Generalized linear model


Game management unit


Linear regression


Multiple linear regression


Not available


Odds ratio


Polymerase chain reaction


Sensu lato

χ 2 :



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We are grateful to all the hunters that were involved in the collection of deer samples and to the Royal Dutch Hunters’ Association (KNJV) for the GMU-related data, and to the researchers who gave valuable input or feedback with regards to the spatial and statistical analyses.


This study was financially supported by the Dutch Ministry of Agriculture, Nature and Food Quality (LNV; verplichtingnummer 1400004212) and by the Dutch Ministry of Health, Welfare and Sport (VWS), by a grant from the European Interreg North Sea Region program, as part of the NorthTick project, and by the Faculty of Veterinary Medicine, Utrecht University. HS was financially supported by ZonMW as part of the project “Ticking on Pandora’s Box, a study into tick-borne pathogens in Europe” (project no. 522003007). The funders had no role in the design of the study; in the collection, analysis or interpretation of data; in the writing of the manuscript; or in the decision to publish the results.

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Conception and funding acquisition: JMR, PvR and HS. Sample collection: JMR and MM. Laboratory testing for pathogens: PvR, HS, AdB and MF. Data analysis: SRW, JvdB and JMR. Manuscript writing: SRW, JMR and HS. All authors read and approved the final manuscript.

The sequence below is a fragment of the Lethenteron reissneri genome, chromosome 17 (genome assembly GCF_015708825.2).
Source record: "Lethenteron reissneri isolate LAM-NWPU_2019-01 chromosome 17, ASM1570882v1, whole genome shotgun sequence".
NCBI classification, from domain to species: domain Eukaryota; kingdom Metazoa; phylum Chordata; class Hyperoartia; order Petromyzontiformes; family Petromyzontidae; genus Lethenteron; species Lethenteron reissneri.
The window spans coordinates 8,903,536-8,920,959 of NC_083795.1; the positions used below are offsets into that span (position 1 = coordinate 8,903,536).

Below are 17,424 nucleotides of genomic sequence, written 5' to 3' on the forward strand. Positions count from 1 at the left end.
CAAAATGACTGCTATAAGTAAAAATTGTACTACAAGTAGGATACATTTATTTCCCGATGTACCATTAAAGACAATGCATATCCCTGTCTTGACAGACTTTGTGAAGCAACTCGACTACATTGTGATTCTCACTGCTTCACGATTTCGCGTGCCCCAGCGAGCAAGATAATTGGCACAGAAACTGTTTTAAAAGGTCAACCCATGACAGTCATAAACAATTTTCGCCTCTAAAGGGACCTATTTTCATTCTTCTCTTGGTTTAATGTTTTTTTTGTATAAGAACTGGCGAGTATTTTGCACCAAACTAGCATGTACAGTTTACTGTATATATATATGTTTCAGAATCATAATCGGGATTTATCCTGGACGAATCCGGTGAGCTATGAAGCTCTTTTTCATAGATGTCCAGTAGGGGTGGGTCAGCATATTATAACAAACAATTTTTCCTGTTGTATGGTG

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Correspondence to Jolianne M. Rijks.

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Supplementary Information

Additional file 1.

VBD Excel file.

Additional file 2.

GMU Excel file.

Additional file 3.


Additional file 4.

Table. Mean weight of sampled roe deer per age category per sex (n = 366).

Additional file 5.

Sequence results.

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Wijburg, S.R., Fonville, M., de Bruin, A. et al. Prevalence and predictors of vector-borne pathogens in Dutch roe deer. Parasites Vectors 15, 76 (2022).

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  • Capreolus capreolus
  • Anaplasma phagocytophilum
  • Babesia
  • Bartonella
  • Borrelia
  • Rickettsia
  • Neoehrlichia mikurensis
  • Epizootic haemorrhagic disease virus
  • Bluetongue virus
  • Co-infection